Australia's so-called backpacker tax has passed the Senate after the Australian Greens agreed to support the controversial motion in parliament on Thursday.
The Australian government struck a deal with the Greens, a minor party in the country, on the backpacker tax on Thursday.
The support of the Greens means the motion, which proposes taxing backpackers working in temporary jobs such as fruit picking at a rate of 15 per cent, has the required support for implementation. The Greens agreed to support the motion in exchange for concessions from the government, which has agreed to a 100-million-Australian-dollar (74-million-US-dollar) boost to an environmental program and reducing a 95-per-cent tax on pension payments for backpackers.
Earlier Thursday, Australia's Prime Minister Malcolm Turnbull had slammed foreign backpackers as "rich white kids from Europe" during a heated parliamentary debate. In an extraordinary move, Turnbull singled out young German, Swedish and Norwegian tourists who take seasonal jobs picking fruit, saying they were being taxed less than Australians and poor workers from the South Pacific.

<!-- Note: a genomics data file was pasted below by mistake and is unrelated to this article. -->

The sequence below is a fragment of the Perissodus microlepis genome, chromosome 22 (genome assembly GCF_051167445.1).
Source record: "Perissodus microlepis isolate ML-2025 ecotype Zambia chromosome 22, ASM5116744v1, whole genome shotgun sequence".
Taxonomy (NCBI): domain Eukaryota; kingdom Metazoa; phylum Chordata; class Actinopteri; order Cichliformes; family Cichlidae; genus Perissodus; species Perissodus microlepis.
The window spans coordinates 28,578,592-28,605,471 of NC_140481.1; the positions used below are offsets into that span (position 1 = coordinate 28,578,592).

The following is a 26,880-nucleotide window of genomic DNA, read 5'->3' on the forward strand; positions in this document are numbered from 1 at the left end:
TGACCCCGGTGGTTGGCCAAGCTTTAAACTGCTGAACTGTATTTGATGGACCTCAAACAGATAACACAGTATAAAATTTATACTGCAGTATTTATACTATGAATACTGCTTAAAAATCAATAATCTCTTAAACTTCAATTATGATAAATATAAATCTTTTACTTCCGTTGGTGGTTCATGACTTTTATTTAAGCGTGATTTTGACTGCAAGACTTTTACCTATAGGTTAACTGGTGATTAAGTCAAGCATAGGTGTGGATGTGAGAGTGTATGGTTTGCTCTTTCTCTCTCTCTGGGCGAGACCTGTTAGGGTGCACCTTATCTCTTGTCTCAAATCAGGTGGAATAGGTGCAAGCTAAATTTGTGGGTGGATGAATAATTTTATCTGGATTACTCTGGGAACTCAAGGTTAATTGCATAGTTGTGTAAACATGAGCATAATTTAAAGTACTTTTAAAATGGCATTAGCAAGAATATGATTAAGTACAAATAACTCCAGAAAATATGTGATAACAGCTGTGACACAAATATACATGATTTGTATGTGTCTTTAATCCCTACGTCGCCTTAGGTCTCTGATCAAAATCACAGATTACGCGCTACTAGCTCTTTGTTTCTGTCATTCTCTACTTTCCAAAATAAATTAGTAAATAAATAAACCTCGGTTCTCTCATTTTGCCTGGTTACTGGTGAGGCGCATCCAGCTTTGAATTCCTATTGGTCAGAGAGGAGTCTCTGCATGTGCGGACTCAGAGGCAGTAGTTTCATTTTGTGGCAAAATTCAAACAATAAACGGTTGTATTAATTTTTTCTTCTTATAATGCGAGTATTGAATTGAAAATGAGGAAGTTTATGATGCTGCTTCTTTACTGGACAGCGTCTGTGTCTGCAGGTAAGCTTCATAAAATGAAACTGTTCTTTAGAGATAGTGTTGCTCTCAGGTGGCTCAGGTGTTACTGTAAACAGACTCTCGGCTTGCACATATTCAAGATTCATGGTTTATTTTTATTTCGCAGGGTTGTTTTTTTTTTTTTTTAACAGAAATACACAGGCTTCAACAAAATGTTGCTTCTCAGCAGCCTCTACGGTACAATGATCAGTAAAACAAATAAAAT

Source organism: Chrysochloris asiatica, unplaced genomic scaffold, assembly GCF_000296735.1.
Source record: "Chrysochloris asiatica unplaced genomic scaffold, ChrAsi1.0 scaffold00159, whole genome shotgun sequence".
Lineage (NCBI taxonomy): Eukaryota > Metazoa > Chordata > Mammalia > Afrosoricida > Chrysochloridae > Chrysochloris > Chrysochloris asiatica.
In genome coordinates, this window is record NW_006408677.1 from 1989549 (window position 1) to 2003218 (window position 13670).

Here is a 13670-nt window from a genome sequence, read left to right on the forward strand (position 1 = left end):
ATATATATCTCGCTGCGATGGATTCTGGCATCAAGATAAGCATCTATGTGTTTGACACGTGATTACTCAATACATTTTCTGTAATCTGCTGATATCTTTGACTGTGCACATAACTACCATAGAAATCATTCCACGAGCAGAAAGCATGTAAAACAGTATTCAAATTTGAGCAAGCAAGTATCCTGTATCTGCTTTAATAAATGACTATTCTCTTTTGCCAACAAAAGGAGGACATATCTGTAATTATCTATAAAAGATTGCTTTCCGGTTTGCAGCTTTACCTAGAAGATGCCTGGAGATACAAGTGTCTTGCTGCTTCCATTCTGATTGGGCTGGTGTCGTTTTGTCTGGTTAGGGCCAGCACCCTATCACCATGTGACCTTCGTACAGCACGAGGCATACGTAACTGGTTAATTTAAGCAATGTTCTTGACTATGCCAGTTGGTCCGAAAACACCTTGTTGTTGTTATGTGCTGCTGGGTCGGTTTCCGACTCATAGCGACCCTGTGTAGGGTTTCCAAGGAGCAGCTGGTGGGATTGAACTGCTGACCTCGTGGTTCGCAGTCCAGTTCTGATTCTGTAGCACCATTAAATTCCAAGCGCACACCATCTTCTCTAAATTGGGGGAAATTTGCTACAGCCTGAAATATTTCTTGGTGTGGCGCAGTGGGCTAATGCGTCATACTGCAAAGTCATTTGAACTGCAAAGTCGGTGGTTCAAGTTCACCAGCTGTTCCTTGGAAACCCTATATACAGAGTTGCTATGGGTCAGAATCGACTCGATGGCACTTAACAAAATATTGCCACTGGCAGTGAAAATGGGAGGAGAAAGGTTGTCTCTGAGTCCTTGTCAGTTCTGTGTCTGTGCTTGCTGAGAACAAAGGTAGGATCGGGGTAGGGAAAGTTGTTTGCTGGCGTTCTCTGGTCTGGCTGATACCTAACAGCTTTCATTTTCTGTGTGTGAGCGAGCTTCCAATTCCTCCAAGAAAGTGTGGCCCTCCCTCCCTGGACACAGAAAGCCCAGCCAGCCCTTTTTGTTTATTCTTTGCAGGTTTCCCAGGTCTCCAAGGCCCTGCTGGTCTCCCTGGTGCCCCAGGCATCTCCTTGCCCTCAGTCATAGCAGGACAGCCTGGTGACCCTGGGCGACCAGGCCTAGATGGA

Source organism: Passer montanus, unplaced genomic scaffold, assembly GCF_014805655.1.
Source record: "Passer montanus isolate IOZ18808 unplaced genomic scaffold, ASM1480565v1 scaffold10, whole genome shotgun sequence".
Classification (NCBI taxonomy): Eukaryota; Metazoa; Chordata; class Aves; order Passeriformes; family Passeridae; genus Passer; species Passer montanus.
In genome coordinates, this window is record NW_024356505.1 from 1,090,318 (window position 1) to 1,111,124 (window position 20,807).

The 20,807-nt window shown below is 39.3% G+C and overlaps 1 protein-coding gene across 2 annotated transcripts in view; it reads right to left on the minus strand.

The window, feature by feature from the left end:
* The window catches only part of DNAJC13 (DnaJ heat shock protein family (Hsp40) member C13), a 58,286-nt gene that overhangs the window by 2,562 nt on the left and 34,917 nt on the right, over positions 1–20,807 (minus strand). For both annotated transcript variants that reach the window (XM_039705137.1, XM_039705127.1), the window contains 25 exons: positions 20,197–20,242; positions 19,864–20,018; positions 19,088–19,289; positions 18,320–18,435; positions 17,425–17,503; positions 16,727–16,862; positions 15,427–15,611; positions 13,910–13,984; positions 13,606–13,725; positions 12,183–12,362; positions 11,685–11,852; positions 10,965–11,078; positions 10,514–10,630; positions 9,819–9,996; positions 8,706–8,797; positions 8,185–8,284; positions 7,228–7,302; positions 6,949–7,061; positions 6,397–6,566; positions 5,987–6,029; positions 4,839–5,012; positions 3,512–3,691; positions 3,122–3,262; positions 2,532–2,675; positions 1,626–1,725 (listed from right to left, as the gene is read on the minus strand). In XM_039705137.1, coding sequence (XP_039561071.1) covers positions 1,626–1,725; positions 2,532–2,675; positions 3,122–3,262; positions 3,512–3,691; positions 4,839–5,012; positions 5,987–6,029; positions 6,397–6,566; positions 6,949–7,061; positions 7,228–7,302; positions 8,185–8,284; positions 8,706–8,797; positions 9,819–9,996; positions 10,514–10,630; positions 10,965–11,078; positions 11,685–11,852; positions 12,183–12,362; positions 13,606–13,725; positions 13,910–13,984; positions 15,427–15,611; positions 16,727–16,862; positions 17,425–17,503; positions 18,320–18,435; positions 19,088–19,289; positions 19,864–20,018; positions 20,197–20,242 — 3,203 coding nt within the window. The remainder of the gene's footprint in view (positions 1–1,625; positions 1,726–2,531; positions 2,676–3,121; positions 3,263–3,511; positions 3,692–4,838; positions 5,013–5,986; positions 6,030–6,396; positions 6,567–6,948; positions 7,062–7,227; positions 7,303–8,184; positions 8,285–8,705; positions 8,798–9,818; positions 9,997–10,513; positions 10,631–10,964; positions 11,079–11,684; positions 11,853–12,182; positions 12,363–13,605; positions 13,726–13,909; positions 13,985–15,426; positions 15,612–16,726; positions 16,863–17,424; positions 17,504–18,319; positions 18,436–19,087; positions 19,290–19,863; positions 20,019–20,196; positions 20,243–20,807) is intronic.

Turnbull told the national broadcaster ABC his political opponents were saying "a rich kid on holidays here from Germany or Norway, backpacking around, he or she should pay less tax and that Pacific Islander who comes here to pick fruit during the season and is sending that money back to his village."
His outburst came as the government battled to strike a deal with cross-bench senators over just how much backpackers should be taxed. The government originally wanted to hit backpackers with a 32.5-per-cent tax, but was forced to cut this to 19 per cent and then to 15 per cent when farmers complained they would not be able to find enough backpackers to pick their fruit at that rate.
ks/eg (dpa, rtr)